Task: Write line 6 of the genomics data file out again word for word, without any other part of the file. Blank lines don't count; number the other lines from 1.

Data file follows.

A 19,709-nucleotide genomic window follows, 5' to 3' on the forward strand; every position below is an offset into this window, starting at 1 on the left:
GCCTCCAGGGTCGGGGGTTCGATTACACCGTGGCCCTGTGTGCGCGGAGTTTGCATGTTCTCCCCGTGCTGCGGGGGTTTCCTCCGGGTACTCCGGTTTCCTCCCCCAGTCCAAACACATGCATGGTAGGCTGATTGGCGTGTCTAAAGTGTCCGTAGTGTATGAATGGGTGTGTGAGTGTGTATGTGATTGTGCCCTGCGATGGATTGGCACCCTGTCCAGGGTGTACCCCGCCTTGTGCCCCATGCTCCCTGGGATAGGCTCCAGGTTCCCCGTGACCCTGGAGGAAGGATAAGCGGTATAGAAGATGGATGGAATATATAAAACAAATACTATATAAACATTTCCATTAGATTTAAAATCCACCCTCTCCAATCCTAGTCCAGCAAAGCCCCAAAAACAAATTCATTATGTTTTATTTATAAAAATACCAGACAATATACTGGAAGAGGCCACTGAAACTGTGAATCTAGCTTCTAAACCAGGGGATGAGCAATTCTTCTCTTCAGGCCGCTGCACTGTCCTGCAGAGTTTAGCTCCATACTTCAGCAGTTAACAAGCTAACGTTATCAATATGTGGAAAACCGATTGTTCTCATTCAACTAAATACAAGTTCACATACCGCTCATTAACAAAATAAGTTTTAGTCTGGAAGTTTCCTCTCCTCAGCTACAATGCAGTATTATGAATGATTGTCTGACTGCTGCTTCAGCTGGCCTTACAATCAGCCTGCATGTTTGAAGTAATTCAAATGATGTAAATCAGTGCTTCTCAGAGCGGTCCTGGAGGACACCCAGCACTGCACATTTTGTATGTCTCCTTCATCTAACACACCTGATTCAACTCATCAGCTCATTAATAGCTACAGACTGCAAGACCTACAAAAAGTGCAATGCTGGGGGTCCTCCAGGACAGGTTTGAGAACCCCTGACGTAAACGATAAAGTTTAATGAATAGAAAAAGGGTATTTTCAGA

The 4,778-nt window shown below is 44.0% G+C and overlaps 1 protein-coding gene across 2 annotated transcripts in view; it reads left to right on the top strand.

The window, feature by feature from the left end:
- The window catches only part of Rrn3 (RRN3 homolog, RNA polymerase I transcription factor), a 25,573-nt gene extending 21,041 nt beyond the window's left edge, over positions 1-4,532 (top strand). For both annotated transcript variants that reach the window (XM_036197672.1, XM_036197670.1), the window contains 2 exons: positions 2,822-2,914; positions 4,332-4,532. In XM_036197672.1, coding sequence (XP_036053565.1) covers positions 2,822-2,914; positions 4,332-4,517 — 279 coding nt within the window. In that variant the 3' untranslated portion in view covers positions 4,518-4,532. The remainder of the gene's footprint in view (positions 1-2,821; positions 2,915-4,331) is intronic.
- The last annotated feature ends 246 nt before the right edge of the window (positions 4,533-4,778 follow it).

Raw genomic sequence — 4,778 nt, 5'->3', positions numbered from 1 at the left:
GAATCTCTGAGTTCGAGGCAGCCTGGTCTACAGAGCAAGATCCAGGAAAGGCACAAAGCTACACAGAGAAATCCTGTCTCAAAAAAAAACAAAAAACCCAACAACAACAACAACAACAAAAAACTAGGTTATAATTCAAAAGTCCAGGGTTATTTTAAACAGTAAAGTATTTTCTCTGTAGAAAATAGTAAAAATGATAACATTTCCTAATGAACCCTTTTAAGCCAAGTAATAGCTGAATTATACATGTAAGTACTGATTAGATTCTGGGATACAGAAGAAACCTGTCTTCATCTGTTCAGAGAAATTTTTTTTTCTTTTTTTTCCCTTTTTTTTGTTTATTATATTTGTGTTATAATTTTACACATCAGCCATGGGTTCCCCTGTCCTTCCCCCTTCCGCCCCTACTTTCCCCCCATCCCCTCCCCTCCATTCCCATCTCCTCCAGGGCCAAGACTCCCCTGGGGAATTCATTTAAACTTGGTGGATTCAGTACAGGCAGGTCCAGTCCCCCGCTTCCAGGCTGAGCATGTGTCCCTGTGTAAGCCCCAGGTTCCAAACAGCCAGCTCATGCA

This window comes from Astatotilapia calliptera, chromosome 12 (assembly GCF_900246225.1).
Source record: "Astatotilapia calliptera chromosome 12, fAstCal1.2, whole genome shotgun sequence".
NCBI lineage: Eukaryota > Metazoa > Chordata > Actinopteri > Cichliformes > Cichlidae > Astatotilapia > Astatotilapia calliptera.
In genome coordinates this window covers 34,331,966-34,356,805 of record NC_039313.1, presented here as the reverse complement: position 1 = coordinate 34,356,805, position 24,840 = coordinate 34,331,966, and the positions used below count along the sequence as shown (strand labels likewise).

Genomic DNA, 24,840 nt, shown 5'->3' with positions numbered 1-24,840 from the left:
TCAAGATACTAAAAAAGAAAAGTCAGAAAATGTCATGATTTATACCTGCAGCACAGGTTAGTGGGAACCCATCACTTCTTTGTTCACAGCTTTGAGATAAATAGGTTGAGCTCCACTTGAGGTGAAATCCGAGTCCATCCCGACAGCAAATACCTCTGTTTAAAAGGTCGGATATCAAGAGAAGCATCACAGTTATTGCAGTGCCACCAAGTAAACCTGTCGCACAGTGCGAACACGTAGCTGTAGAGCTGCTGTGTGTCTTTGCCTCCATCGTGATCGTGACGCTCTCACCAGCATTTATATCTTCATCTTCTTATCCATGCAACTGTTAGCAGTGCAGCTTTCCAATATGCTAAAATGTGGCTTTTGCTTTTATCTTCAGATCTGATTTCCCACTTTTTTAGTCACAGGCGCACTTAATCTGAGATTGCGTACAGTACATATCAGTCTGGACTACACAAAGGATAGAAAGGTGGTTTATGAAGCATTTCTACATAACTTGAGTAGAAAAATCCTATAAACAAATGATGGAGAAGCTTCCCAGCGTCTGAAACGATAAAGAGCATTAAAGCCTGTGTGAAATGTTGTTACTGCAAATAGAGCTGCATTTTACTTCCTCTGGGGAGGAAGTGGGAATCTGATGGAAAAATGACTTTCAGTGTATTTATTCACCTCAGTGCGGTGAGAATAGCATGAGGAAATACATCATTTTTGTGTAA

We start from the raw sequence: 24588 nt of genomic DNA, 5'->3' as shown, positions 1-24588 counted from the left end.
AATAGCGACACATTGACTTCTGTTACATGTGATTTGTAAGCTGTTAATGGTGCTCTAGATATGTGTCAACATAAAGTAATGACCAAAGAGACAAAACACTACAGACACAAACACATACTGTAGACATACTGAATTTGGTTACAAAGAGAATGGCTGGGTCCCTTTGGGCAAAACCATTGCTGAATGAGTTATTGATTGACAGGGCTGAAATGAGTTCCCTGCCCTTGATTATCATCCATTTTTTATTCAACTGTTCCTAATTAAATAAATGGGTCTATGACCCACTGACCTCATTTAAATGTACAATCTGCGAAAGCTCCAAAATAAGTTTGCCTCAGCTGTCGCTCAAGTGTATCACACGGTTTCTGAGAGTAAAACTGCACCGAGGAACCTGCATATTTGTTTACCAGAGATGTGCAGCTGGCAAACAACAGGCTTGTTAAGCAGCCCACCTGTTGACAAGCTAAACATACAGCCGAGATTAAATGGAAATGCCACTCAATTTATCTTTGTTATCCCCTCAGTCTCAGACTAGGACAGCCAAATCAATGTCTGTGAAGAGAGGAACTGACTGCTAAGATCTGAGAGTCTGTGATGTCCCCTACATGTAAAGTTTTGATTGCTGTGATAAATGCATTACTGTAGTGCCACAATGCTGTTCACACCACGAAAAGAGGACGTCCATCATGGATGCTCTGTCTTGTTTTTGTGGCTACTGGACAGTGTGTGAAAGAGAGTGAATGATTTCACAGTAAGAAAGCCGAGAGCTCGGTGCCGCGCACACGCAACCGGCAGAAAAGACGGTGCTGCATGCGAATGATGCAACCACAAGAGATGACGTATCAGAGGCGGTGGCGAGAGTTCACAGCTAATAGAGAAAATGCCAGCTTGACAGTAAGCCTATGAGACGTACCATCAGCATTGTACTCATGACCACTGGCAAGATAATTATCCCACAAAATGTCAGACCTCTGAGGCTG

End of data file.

- The last annotated feature ends 246 nt before the right edge of the window (positions 4,533-4,778 follow it).